Drivers don’t ask for much, just love, a purple car, and $32 trillion

Sept. 8, 2021

This column published as "Great Expectations" in September 2021 issue

Rental cars aren’t just for business travelers and vacationers. They’re also for insecure guys desperate to impress girls with questionable judgment.

Such was the case in China this summer when a man named Zhu rented an Audi to woo a woman surnamed Lou who he had been pursuing.

Lou finally agreed to a date, but only if Zhu rented a particular Audi owned by a man named Qian.

Little did Zhu know that Lou didn’t just have a taste for German engineering, she had a taste for revenge.

Qian was actually Lou’s ex-boyfriend, and she was furious at him for dumping her for another woman.

Knowing that Qian rented out his Audi on a car-sharing app, Lou devised a plot to procure Qian’s car without him knowing and then stick him with as many traffic violations as possible.

While Lou couldn’t rent the car herself without raising suspicion, she convinced Zhu to rent it for her in return for a date.

Zhu knew that this plan was dangerous, so he got an acquaintance to rent the car from Qian, and then give it to Zhu, who delivered it to Lou.

Over the next two days, Lou and Zhu managed to get the Audi ticketed 50 times for speeding and running red lights before Qian found out and contacted police.

Their investigation quickly led to Lou and Zhu, who were arrested after admitting to their role in the plot.

Despite being handcuffed in a patrol car, Zhu was still excited to end his date with Lou alone in a backseat.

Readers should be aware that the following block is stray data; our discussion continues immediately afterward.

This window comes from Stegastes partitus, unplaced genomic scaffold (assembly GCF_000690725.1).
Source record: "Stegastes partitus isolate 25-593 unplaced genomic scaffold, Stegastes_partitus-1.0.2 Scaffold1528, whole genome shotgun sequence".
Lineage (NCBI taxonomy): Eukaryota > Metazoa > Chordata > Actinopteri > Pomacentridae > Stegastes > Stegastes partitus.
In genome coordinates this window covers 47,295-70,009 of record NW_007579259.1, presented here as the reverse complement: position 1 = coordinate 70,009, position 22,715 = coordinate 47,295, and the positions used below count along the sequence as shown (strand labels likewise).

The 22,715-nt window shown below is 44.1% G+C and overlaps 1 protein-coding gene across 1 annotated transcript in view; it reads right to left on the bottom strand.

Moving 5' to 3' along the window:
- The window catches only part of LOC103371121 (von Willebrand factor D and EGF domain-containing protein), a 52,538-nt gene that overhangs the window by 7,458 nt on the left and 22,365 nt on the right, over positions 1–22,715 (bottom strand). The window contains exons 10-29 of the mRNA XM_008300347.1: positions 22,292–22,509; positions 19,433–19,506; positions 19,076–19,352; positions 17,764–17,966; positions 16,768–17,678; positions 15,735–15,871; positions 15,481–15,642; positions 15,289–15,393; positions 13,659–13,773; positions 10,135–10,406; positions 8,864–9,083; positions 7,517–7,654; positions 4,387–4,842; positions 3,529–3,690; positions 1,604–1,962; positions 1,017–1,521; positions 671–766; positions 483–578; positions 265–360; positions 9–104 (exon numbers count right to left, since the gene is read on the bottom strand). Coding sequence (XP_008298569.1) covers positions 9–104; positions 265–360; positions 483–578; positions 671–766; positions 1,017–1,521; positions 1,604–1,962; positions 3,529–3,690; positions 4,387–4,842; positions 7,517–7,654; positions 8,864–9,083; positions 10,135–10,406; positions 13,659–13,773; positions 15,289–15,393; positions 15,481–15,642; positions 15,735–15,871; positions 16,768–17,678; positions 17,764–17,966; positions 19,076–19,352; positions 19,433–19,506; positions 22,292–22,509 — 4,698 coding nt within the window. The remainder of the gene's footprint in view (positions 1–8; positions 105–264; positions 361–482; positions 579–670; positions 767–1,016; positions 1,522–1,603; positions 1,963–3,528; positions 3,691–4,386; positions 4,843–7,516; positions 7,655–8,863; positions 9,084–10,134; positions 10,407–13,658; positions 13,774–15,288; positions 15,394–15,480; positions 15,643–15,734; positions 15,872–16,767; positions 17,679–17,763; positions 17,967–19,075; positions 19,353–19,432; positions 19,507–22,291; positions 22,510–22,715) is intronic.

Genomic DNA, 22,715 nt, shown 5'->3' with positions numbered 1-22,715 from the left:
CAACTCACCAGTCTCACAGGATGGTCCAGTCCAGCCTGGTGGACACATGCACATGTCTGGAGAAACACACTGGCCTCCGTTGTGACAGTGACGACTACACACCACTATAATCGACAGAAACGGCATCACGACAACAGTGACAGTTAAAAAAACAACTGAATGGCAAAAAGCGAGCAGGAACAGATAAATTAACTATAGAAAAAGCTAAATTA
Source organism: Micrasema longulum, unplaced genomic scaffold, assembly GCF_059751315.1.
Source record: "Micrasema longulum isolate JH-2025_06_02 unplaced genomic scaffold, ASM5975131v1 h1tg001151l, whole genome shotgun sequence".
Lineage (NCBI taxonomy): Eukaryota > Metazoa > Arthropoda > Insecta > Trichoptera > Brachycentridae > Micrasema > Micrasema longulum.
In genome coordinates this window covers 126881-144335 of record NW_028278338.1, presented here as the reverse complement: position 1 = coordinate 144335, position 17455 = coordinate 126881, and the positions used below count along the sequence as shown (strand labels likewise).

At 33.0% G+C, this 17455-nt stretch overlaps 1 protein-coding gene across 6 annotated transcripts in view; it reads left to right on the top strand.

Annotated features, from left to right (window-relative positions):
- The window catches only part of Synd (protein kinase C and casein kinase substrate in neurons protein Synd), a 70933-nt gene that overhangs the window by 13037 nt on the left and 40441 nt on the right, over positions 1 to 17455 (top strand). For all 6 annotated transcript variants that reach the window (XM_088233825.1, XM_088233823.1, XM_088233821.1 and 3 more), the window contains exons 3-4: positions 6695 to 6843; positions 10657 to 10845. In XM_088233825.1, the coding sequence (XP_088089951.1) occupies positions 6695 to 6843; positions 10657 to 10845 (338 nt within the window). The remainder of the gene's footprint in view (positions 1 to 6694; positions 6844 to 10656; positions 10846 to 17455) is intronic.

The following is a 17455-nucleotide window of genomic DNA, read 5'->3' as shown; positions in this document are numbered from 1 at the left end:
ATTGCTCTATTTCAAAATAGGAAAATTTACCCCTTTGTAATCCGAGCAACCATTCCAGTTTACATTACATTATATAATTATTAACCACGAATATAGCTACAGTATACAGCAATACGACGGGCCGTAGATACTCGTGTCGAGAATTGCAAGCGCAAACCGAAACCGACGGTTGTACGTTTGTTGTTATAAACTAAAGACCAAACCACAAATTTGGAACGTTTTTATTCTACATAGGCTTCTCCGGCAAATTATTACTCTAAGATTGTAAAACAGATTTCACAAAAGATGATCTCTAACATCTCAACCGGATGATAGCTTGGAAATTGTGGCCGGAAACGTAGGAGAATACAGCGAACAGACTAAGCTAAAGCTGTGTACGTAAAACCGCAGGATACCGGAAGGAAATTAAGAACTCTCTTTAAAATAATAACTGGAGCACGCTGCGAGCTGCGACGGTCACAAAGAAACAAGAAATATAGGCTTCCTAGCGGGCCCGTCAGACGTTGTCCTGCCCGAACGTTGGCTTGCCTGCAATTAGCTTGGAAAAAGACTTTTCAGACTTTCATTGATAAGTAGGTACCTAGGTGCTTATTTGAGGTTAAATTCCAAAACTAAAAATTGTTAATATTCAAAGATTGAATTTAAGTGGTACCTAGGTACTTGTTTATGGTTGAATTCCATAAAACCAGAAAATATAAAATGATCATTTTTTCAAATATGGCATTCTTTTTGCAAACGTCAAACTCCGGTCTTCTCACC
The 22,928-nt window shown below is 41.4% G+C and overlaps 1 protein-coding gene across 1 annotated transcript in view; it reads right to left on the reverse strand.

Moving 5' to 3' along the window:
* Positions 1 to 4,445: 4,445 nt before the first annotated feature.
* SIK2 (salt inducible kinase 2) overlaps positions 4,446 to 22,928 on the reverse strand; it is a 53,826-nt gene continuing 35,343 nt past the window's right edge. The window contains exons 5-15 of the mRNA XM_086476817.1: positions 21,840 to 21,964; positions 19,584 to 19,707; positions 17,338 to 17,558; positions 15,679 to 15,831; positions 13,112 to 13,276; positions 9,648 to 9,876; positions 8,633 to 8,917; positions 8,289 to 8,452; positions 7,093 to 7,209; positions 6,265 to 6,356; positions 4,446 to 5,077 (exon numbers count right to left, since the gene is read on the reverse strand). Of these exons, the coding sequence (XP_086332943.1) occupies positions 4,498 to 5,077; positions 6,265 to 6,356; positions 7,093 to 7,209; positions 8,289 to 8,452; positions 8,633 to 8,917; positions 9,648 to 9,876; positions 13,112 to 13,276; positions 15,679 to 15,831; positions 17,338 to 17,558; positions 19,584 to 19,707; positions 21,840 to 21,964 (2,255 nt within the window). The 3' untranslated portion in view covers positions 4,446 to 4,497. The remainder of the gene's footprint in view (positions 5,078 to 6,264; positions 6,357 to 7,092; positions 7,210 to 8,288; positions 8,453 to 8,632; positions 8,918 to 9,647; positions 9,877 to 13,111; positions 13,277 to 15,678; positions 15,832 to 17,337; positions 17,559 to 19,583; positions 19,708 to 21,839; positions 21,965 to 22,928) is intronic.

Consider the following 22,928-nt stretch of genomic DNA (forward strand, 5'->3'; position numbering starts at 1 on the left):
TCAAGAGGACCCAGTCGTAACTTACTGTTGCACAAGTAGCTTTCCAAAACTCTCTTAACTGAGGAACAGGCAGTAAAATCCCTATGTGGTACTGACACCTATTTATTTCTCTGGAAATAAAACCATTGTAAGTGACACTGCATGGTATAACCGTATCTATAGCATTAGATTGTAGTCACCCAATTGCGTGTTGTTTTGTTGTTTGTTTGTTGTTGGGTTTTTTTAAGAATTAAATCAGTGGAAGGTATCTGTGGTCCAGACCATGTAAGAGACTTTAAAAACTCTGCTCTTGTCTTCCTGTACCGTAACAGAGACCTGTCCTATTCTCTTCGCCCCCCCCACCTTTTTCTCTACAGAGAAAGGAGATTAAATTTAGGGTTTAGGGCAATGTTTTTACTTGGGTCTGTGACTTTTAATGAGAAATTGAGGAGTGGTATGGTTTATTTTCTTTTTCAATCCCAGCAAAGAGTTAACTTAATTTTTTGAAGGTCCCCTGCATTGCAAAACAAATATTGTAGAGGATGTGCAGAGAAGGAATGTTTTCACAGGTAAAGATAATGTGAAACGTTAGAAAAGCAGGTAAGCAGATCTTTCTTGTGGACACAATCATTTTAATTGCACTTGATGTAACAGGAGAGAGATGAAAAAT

Color by numbers

When it comes to the resale value of a new car, shoppers can’t afford to be color-blind.

Earlier this year, the automotive research website analyzed the prices of 6 million new and used cars between 2017 and 2020 and found that color has a big impact on resale value.

Many owners choose white, black, and silver vehicles, believing that the popularity of those colors makes them the safest.

While safe colors don’t hurt resale value, researchers found that they don’t help either.

The vehicle colors that held their value best were actually yellow, beige, and orange.

“Yellow may not be a widely desired car color, but there are enough people who want yellow, versus the number of yellow new cars being ordered, to make yellow cars more desirable than others on the used market,” said iSeeCars Executive Analyst Karl Brauer.

The study found that while the average three-year depreciation rate for vehicles is 38%, yellow vehicles depreciate at just 20%.

That’s less than half the depreciation rate of the worst-performing colors: gold (46%), brown (42%), and purple (41%).

The fix is in

A Vancouver, BC, man had high hopes heading into court after recovering from a hit-and-run accident.

Tyler Chamberlin was riding his bike in 2018 when he was struck by a car. Alleging that he suffered physical and emotional injuries, he filed a lawsuit against his insurance company ICBC in 2020.

Earlier this year he amended the lawsuit in rather spectacular fashion, requesting among other things:

  • $32 trillion
  • A private meeting with Queen Elizabeth II
  • An MRI of his entire body
  • The suspension of trade between Canada and China
  • The dismantling of Canada’s transportation department
  • The release of classified documents
  • The “cleaning up of the swamp”
  • 500,000 shares of Tesla

A hearing was held on March 1 where a judge pulled out a thesaurus and declared Chamberlin’s claims to be “scandalous, vexatious, and otherwise an abuse of process.”

Chamberlin was unsuccessful in appealing the decision in July, with the judge writing, “The argument is rooted in Mr. Chamberlin’s belief that in some way his motor vehicle accident was a result of a giant conspiracy, rooted in corruption throughout Canada.”

And that’s when Chamberlin realized that they got to the judge, too.

About The Author: Matthews has been chronicling the unexpectedly humorous side of transportation news since 2000. The stories are all true.

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